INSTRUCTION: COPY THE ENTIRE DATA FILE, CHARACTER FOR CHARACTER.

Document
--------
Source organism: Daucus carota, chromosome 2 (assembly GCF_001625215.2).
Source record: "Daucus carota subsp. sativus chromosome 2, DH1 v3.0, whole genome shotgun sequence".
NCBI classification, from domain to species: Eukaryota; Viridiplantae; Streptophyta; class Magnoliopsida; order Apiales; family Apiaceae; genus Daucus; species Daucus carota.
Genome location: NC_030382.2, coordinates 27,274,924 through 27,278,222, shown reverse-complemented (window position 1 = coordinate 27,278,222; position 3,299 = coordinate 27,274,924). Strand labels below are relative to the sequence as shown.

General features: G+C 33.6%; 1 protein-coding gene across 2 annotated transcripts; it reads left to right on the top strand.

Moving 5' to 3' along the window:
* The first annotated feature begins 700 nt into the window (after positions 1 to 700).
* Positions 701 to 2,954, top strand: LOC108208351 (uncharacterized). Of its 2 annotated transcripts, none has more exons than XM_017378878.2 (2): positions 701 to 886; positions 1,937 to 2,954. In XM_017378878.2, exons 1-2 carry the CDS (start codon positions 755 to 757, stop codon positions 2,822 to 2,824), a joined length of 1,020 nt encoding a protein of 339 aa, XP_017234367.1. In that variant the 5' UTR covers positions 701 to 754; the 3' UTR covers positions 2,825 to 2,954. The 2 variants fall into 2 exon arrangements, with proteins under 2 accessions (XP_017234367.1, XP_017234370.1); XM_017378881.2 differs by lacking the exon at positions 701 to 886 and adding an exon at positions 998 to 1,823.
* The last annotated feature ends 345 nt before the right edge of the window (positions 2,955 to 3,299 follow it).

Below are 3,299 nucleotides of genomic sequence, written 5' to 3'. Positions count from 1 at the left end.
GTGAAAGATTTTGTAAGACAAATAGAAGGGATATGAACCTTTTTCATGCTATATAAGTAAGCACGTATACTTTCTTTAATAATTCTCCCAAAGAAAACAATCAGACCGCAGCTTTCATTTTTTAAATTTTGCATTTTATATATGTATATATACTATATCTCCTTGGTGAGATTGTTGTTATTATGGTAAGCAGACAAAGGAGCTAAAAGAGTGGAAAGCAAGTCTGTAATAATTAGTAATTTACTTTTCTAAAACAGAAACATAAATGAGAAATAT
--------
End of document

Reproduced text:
Source organism: Daucus carota, chromosome 2 (assembly GCF_001625215.2).
Source record: "Daucus carota subsp. sativus chromosome 2, DH1 v3.0, whole genome shotgun sequence".
NCBI classification, from domain to species: Eukaryota; Viridiplantae; Streptophyta; class Magnoliopsida; order Apiales; family Apiaceae; genus Daucus; species Daucus carota.
Genome location: NC_030382.2, coordinates 27,274,924 through 27,278,222, shown reverse-complemented (window position 1 = coordinate 27,278,222; position 3,299 = coordinate 27,274,924). Strand labels below are relative to the sequence as shown.

General features: G+C 33.6%; 1 protein-coding gene across 2 annotated transcripts; it reads left to right on the top strand.

Moving 5' to 3' along the window:
* The first annotated feature begins 700 nt into the window (after positions 1 to 700).
* Positions 701 to 2,954, top strand: LOC108208351 (uncharacterized). Of its 2 annotated transcripts, none has more exons than XM_017378878.2 (2): positions 701 to 886; positions 1,937 to 2,954. In XM_017378878.2, exons 1-2 carry the CDS (start codon positions 755 to 757, stop codon positions 2,822 to 2,824), a joined length of 1,020 nt encoding a protein of 339 aa, XP_017234367.1. In that variant the 5' UTR covers positions 701 to 754; the 3' UTR covers positions 2,825 to 2,954. The 2 variants fall into 2 exon arrangements, with proteins under 2 accessions (XP_017234367.1, XP_017234370.1); XM_017378881.2 differs by lacking the exon at positions 701 to 886 and adding an exon at positions 998 to 1,823.
* The last annotated feature ends 345 nt before the right edge of the window (positions 2,955 to 3,299 follow it).

Below are 3,299 nucleotides of genomic sequence, written 5' to 3'. Positions count from 1 at the left end.
GTGAAAGATTTTGTAAGACAAATAGAAGGGATATGAACCTTTTTCATGCTATATAAGTAAGCACGTATACTTTCTTTAATAATTCTCCCAAAGAAAACAATCAGACCGCAGCTTTCATTTTTTAAATTTTGCATTTTATATATGTATATATACTATATCTCCTTGGTGAGATTGTTGTTATTATGGTAAGCAGACAAAGGAGCTAAAAGAGTGGAAAGCAAGTCTGTAATAATTAGTAATTTACTTTTCTAAAACAGAAACATAAATGAGAAATAT